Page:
|Publication number||US7087134 B2|
|Application number||US 10/816,509|
|Publication date||Aug 8, 2006|
|Filing date||Mar 31, 2004|
|Priority date||Mar 31, 2004|
|Also published as||DE112005000625T5, US20050224155, US20060163712, WO2005097668A1|
|Publication number||10816509, 816509, US 7087134 B2, US 7087134B2, US-B2-7087134, US7087134 B2, US7087134B2|
|Inventors||Chien-Hua Chen, Charles C. Haluzak|
|Original Assignee||Hewlett-Packard Development Company, L.P.|
|Export Citation||BiBTeX, EndNote, RefMan|
|Patent Citations (17), Non-Patent Citations (4), Referenced by (19), Classifications (8), Legal Events (5)|
|External Links: USPTO, USPTO Assignment, Espacenet|
The present invention relates generally to the field of bonding of substrates. In particular, the invention relates to methods of bonding substrates in MEMS and other devices to reduce the reflection loss of light.
MEMS and other devices often include two or more substrates either in close proximity or bonded together. For example, in optical systems such as digital projectors, a device may include an interference-based digital light display (DLD) package which includes two or more substrates to direct light to and from the DLD. Similar to a CRT in a rear-projection television, a DLD can be used in digital projectors for processing or generating an image from a source light.
One such DLD package is illustrated in
As the light 160, 170 passes through the protective membrane 130 and the second substrate 140, it passes through regions of differing refractive indices (RI's). For example, the protective membrane 130 and the second substrate 140 may each have a different RI, while the space between the protective membrane 130 and the second substrate 140 may have a third different RI. This change in RI along the path of the light causes a portion of the light 160, 170 to be lost as reflected light 180, thereby reducing the quality of the image generated by the DLD package 100. To counter the reflection, the various surfaces of the protective membrane 130 and the second substrate 140 may be provided with anti-reflective coating. Such coating can be expensive and difficult to implement, particularly for certain internal surfaces. Further, the package may not be hermetically sealed, as moisture or gas molecules may penetrate the bond ring 150.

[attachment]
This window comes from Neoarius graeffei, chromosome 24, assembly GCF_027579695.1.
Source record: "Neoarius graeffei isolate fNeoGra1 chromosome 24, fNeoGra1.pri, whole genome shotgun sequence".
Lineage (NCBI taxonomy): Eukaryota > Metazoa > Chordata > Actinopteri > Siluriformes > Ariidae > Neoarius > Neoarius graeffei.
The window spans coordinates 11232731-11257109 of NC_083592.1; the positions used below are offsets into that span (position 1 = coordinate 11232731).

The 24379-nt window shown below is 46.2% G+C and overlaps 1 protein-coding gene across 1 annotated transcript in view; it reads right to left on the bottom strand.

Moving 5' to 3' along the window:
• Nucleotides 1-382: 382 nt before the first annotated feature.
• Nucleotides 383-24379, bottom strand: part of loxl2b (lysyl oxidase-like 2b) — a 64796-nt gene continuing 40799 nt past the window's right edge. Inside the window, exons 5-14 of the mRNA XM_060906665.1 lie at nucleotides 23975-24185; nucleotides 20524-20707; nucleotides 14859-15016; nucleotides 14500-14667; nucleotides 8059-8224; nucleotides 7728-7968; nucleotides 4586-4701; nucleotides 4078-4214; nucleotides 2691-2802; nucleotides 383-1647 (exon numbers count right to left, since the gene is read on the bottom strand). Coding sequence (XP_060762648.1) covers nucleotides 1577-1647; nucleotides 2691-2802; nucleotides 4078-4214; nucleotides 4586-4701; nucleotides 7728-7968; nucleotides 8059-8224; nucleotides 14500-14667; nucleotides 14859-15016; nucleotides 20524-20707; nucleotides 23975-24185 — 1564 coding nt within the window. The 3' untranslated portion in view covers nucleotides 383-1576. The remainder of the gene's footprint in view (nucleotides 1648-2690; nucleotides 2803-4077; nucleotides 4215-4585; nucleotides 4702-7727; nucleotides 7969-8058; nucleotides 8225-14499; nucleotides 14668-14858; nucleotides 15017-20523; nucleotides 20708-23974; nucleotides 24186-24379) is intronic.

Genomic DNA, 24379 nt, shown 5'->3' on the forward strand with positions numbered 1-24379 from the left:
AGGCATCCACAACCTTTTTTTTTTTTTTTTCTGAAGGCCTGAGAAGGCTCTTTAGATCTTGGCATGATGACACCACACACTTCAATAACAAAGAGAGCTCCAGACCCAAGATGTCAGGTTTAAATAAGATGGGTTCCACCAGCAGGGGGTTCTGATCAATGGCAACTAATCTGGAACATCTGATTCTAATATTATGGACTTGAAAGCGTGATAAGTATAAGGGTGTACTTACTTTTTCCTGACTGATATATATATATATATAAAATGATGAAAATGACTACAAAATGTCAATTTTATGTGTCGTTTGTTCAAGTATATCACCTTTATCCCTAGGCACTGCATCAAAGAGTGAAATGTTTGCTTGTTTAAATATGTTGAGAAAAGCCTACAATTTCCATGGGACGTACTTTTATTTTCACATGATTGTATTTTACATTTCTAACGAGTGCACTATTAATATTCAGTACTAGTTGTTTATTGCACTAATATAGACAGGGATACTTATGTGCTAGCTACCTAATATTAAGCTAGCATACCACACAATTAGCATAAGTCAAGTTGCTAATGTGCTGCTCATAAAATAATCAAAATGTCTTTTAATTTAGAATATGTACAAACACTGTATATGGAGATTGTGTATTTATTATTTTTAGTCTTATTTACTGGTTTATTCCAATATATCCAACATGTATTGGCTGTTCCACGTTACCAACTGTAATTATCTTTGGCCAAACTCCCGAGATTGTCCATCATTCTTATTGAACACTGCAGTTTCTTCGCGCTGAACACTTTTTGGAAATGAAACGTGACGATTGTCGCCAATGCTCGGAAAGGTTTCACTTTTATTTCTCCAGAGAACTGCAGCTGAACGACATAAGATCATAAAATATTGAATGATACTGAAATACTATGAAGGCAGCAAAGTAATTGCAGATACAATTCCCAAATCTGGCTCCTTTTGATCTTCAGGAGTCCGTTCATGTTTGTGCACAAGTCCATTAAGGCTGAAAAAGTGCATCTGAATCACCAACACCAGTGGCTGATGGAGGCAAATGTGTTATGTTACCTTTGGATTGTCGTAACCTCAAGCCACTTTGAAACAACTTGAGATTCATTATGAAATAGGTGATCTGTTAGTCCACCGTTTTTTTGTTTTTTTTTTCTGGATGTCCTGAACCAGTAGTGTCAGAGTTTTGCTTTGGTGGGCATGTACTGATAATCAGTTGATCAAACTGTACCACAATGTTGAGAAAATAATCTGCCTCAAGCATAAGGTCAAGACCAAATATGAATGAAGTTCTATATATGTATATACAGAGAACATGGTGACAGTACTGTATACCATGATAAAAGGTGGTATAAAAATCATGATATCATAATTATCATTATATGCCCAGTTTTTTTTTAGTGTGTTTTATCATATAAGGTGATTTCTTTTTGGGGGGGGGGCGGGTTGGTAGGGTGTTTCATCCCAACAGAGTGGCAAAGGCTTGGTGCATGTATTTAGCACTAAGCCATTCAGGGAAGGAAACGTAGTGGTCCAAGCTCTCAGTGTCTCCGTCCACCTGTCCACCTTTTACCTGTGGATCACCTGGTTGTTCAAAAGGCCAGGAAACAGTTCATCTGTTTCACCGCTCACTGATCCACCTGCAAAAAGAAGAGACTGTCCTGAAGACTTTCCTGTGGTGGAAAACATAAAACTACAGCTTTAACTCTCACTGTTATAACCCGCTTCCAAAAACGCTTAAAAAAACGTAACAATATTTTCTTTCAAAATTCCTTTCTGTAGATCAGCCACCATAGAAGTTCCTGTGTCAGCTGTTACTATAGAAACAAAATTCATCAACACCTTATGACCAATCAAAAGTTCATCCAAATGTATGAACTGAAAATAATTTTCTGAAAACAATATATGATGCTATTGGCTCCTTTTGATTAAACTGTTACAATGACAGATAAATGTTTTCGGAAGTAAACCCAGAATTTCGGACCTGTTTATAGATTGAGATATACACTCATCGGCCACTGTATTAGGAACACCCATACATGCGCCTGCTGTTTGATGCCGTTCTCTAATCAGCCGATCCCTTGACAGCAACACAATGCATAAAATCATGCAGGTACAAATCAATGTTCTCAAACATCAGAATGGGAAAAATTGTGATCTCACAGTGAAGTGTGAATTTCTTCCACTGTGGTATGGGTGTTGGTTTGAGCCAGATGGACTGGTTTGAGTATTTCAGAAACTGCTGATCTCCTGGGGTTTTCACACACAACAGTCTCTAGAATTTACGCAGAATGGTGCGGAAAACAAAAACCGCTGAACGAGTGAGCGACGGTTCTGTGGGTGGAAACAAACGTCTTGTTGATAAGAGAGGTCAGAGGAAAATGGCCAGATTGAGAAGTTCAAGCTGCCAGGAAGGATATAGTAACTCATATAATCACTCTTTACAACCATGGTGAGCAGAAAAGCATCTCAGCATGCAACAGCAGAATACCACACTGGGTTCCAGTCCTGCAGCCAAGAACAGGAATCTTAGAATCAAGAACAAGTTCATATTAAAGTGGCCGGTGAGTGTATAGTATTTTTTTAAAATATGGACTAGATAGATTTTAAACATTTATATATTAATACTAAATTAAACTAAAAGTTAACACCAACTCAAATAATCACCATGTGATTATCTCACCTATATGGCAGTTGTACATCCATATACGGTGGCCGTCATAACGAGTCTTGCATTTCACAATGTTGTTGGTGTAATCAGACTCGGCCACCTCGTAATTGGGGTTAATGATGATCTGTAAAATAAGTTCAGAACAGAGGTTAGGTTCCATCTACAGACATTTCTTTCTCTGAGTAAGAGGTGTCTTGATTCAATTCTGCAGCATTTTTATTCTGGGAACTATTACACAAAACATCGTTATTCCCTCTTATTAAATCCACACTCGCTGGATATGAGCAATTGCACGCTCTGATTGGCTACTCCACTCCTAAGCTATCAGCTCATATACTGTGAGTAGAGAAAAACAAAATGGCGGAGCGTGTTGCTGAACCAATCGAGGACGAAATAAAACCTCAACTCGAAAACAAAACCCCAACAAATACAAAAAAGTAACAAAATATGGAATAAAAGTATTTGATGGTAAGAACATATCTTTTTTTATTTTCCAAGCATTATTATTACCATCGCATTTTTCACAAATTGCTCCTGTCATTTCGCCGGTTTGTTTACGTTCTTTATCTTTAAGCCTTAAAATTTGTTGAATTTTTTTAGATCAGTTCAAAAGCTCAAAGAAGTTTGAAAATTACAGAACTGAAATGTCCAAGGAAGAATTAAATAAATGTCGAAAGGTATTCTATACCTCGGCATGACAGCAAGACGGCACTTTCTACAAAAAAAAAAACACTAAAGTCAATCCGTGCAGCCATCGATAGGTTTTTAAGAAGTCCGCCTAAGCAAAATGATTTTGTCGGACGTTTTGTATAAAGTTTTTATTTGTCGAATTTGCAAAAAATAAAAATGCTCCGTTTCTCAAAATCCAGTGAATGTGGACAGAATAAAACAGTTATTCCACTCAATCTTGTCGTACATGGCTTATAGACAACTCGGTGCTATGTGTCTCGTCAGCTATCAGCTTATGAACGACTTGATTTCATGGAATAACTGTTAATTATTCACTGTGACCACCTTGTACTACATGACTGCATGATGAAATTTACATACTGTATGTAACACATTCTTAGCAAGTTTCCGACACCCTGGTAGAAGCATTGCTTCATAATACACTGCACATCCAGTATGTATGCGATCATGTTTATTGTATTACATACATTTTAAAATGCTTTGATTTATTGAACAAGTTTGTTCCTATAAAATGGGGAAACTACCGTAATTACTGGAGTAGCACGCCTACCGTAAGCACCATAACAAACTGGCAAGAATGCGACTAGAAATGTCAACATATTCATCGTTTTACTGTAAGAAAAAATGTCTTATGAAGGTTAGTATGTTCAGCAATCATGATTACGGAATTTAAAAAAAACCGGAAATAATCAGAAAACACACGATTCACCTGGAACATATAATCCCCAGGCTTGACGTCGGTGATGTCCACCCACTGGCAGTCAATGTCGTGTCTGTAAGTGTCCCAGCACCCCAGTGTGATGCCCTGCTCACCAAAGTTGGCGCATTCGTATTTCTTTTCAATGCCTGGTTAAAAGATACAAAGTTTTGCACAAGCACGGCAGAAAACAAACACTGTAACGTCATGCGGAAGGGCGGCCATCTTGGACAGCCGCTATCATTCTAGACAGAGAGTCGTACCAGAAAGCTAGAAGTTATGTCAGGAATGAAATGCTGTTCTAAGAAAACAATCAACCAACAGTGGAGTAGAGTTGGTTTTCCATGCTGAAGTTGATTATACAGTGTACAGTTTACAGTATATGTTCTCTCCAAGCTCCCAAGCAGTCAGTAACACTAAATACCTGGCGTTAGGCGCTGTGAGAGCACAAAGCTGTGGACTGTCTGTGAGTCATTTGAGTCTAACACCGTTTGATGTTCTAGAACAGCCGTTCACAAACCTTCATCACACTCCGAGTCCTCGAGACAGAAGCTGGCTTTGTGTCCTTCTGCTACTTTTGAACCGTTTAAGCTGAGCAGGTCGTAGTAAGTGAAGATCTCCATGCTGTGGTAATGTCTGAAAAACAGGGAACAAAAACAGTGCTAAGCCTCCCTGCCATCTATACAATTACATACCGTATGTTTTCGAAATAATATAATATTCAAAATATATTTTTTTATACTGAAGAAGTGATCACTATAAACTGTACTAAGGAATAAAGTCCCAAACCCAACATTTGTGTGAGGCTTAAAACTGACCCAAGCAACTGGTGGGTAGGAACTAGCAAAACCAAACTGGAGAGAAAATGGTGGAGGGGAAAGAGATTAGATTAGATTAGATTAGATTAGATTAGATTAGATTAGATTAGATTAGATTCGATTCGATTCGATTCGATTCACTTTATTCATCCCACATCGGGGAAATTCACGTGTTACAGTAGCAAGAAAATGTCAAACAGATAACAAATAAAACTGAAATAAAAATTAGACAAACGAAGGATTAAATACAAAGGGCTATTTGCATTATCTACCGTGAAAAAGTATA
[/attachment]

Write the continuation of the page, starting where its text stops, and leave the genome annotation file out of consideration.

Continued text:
One embodiment of the invention relates to a method of bonding substrates. The method includes depositing a layer of bonding substrate material onto a bonding surface of a first substrate. A bonding site density of at least one of the layer of bonding substrate material on the first substrate and a bonding surface of a second substrate is increased, and the bonding surface of the first substrate having the layer of bonding substrate material is bonded to the bonding surface of the second substrate.
Another embodiment of the invention relates to a MEMS package. The package includes a first substrate having a bonding surface, a second substrate having a polished bonding surface facing the bonding surface of the first substrate, and a polished layer of bonding substrate material deposited onto the bonding surface of the first substrate and fusion bonded to the polished bonding surface of the second substrate.
It is to be understood that both the foregoing general description and the following detailed description are exemplary and exemplary only, and are not restrictive of the invention as claimed.
The support base 220 may be made of a variety of materials, such as a semiconductor or a non-conductive substrate, and may have a thickness selected to provide sufficient strength to support the DLD pixel plate 210. The material and thickness of the support base 220 is not limiting on the invention.
The pixel plate 210 is encased by a protective membrane 230 mounted on the support base 220. The substrate 230 can be made of a variety of materials. In one embodiment, the protective membrane 230 is made of tetraethoxysilane (TEOS). The protective membrane 230 may have a partial reflective coating on its bottom surface and can allow portion of an incoming light to pass therethrough. The light is reflected back from the pixel plate 210 to generate the desirable interference color effect based on the gap between the pixel plate 210 and the protective membrane 230. The protective membrane 230 may have a known refractive index (RI). In the case of TEOS, the protective membrane 230 has an RI of approximately 1.5. In one embodiment, the protective membrane 230 has a thickness of between 0.5 and 2.0 microns at least in the region above the pixel plate 210.
A lid 240 is positioned above the protective membrane 230. For an optical device, the lid 240 is adapted to allow light to pass therethrough. In a particular embodiment, the lid 240 is made of a substrate material, such as glass, and has a thickness of between 0.5 and 3 mm. The thickness of the lid 240 may be selected according to various system requirements, such as gas permeability, for example. The lid 240 may have an RI that is similar or different from the RI of the substrate 230. In one embodiment, the lid 240 is formed of glass and has an RI of approximately 1.5, similar to the RI of the protective membrane 230.